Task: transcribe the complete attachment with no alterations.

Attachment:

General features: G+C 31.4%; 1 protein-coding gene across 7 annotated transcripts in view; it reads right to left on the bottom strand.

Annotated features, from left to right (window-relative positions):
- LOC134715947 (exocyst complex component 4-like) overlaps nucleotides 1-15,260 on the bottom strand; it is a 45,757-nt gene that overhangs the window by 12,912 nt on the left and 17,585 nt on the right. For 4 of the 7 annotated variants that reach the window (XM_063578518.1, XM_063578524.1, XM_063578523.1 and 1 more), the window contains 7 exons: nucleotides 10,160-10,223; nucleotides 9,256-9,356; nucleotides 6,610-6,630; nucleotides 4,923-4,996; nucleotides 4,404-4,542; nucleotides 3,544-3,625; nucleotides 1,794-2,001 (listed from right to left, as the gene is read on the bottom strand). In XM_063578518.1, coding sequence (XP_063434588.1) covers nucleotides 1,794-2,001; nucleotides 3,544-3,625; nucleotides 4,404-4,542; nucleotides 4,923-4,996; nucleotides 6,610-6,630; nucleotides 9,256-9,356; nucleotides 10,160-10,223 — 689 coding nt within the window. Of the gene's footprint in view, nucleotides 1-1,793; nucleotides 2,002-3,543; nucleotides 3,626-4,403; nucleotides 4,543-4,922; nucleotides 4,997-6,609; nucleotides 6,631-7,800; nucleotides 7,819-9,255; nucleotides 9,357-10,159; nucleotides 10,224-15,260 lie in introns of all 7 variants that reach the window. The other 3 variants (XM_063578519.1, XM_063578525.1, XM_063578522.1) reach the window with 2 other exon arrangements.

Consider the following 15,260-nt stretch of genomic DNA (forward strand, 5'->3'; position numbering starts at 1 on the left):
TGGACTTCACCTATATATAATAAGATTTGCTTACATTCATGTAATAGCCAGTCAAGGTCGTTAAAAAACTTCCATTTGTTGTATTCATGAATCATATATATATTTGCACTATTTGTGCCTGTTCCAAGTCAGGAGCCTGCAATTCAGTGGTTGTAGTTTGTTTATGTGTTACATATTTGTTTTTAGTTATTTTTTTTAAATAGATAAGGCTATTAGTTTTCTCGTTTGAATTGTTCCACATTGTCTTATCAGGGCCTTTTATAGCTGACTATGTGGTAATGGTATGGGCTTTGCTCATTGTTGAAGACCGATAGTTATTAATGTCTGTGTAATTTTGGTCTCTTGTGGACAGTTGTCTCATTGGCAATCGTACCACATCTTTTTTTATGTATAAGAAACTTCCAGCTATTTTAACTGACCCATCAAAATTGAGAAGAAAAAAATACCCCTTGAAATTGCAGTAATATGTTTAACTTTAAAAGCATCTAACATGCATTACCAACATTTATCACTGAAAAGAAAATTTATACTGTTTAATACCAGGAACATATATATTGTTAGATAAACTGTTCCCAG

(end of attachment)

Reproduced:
General features: G+C 31.4%; 1 protein-coding gene across 7 annotated transcripts in view; it reads right to left on the bottom strand.

Annotated features, from left to right (window-relative positions):
- LOC134715947 (exocyst complex component 4-like) overlaps nucleotides 1-15,260 on the bottom strand; it is a 45,757-nt gene that overhangs the window by 12,912 nt on the left and 17,585 nt on the right. For 4 of the 7 annotated variants that reach the window (XM_063578518.1, XM_063578524.1, XM_063578523.1 and 1 more), the window contains 7 exons: nucleotides 10,160-10,223; nucleotides 9,256-9,356; nucleotides 6,610-6,630; nucleotides 4,923-4,996; nucleotides 4,404-4,542; nucleotides 3,544-3,625; nucleotides 1,794-2,001 (listed from right to left, as the gene is read on the bottom strand). In XM_063578518.1, coding sequence (XP_063434588.1) covers nucleotides 1,794-2,001; nucleotides 3,544-3,625; nucleotides 4,404-4,542; nucleotides 4,923-4,996; nucleotides 6,610-6,630; nucleotides 9,256-9,356; nucleotides 10,160-10,223 — 689 coding nt within the window. Of the gene's footprint in view, nucleotides 1-1,793; nucleotides 2,002-3,543; nucleotides 3,626-4,403; nucleotides 4,543-4,922; nucleotides 4,997-6,609; nucleotides 6,631-7,800; nucleotides 7,819-9,255; nucleotides 9,357-10,159; nucleotides 10,224-15,260 lie in introns of all 7 variants that reach the window. The other 3 variants (XM_063578519.1, XM_063578525.1, XM_063578522.1) reach the window with 2 other exon arrangements.

Consider the following 15,260-nt stretch of genomic DNA (forward strand, 5'->3'; position numbering starts at 1 on the left):
TGGACTTCACCTATATATAATAAGATTTGCTTACATTCATGTAATAGCCAGTCAAGGTCGTTAAAAAACTTCCATTTGTTGTATTCATGAATCATATATATATTTGCACTATTTGTGCCTGTTCCAAGTCAGGAGCCTGCAATTCAGTGGTTGTAGTTTGTTTATGTGTTACATATTTGTTTTTAGTTATTTTTTTTAAATAGATAAGGCTATTAGTTTTCTCGTTTGAATTGTTCCACATTGTCTTATCAGGGCCTTTTATAGCTGACTATGTGGTAATGGTATGGGCTTTGCTCATTGTTGAAGACCGATAGTTATTAATGTCTGTGTAATTTTGGTCTCTTGTGGACAGTTGTCTCATTGGCAATCGTACCACATCTTTTTTTATGTATAAGAAACTTCCAGCTATTTTAACTGACCCATCAAAATTGAGAAGAAAAAAATACCCCTTGAAATTGCAGTAATATGTTTAACTTTAAAAGCATCTAACATGCATTACCAACATTTATCACTGAAAAGAAAATTTATACTGTTTAATACCAGGAACATATATATTGTTAGATAAACTGTTCCCAG